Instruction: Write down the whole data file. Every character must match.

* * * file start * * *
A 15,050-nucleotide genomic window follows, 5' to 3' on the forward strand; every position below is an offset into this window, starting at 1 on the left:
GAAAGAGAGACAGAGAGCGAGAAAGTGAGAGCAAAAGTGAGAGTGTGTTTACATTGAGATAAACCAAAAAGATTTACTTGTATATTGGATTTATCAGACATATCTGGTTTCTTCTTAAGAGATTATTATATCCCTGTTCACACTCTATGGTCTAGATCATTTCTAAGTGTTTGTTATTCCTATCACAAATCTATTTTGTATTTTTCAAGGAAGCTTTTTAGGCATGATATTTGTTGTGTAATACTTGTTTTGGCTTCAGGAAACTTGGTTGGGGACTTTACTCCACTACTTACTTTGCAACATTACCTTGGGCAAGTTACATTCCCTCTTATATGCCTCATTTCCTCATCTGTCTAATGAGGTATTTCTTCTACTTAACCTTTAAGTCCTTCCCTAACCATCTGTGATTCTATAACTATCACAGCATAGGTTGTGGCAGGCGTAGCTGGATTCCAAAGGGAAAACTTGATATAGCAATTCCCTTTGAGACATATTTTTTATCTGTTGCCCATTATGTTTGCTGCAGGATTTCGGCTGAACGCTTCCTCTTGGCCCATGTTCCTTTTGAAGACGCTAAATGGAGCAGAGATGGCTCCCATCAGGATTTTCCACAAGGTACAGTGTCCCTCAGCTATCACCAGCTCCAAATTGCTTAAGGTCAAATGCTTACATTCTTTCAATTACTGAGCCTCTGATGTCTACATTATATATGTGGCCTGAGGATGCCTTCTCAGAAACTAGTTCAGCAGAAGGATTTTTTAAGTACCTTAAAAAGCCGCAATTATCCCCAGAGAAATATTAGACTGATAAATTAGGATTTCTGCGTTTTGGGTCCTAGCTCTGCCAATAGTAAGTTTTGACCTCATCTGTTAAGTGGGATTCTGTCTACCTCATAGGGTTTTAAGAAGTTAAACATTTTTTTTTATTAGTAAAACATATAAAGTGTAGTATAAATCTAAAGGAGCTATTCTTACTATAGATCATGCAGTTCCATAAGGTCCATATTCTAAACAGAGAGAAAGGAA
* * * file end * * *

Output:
A 15,050-nucleotide genomic window follows, 5' to 3' on the forward strand; every position below is an offset into this window, starting at 1 on the left:
GAAAGAGAGACAGAGAGCGAGAAAGTGAGAGCAAAAGTGAGAGTGTGTTTACATTGAGATAAACCAAAAAGATTTACTTGTATATTGGATTTATCAGACATATCTGGTTTCTTCTTAAGAGATTATTATATCCCTGTTCACACTCTATGGTCTAGATCATTTCTAAGTGTTTGTTATTCCTATCACAAATCTATTTTGTATTTTTCAAGGAAGCTTTTTAGGCATGATATTTGTTGTGTAATACTTGTTTTGGCTTCAGGAAACTTGGTTGGGGACTTTACTCCACTACTTACTTTGCAACATTACCTTGGGCAAGTTACATTCCCTCTTATATGCCTCATTTCCTCATCTGTCTAATGAGGTATTTCTTCTACTTAACCTTTAAGTCCTTCCCTAACCATCTGTGATTCTATAACTATCACAGCATAGGTTGTGGCAGGCGTAGCTGGATTCCAAAGGGAAAACTTGATATAGCAATTCCCTTTGAGACATATTTTTTATCTGTTGCCCATTATGTTTGCTGCAGGATTTCGGCTGAACGCTTCCTCTTGGCCCATGTTCCTTTTGAAGACGCTAAATGGAGCAGAGATGGCTCCCATCAGGATTTTCCACAAGGTACAGTGTCCCTCAGCTATCACCAGCTCCAAATTGCTTAAGGTCAAATGCTTACATTCTTTCAATTACTGAGCCTCTGATGTCTACATTATATATGTGGCCTGAGGATGCCTTCTCAGAAACTAGTTCAGCAGAAGGATTTTTTAAGTACCTTAAAAAGCCGCAATTATCCCCAGAGAAATATTAGACTGATAAATTAGGATTTCTGCGTTTTGGGTCCTAGCTCTGCCAATAGTAAGTTTTGACCTCATCTGTTAAGTGGGATTCTGTCTACCTCATAGGGTTTTAAGAAGTTAAACATTTTTTTTTATTAGTAAAACATATAAAGTGTAGTATAAATCTAAAGGAGCTATTCTTACTATAGATCATGCAGTTCCATAAGGTCCATATTCTAAACAGAGAGAAAGGAA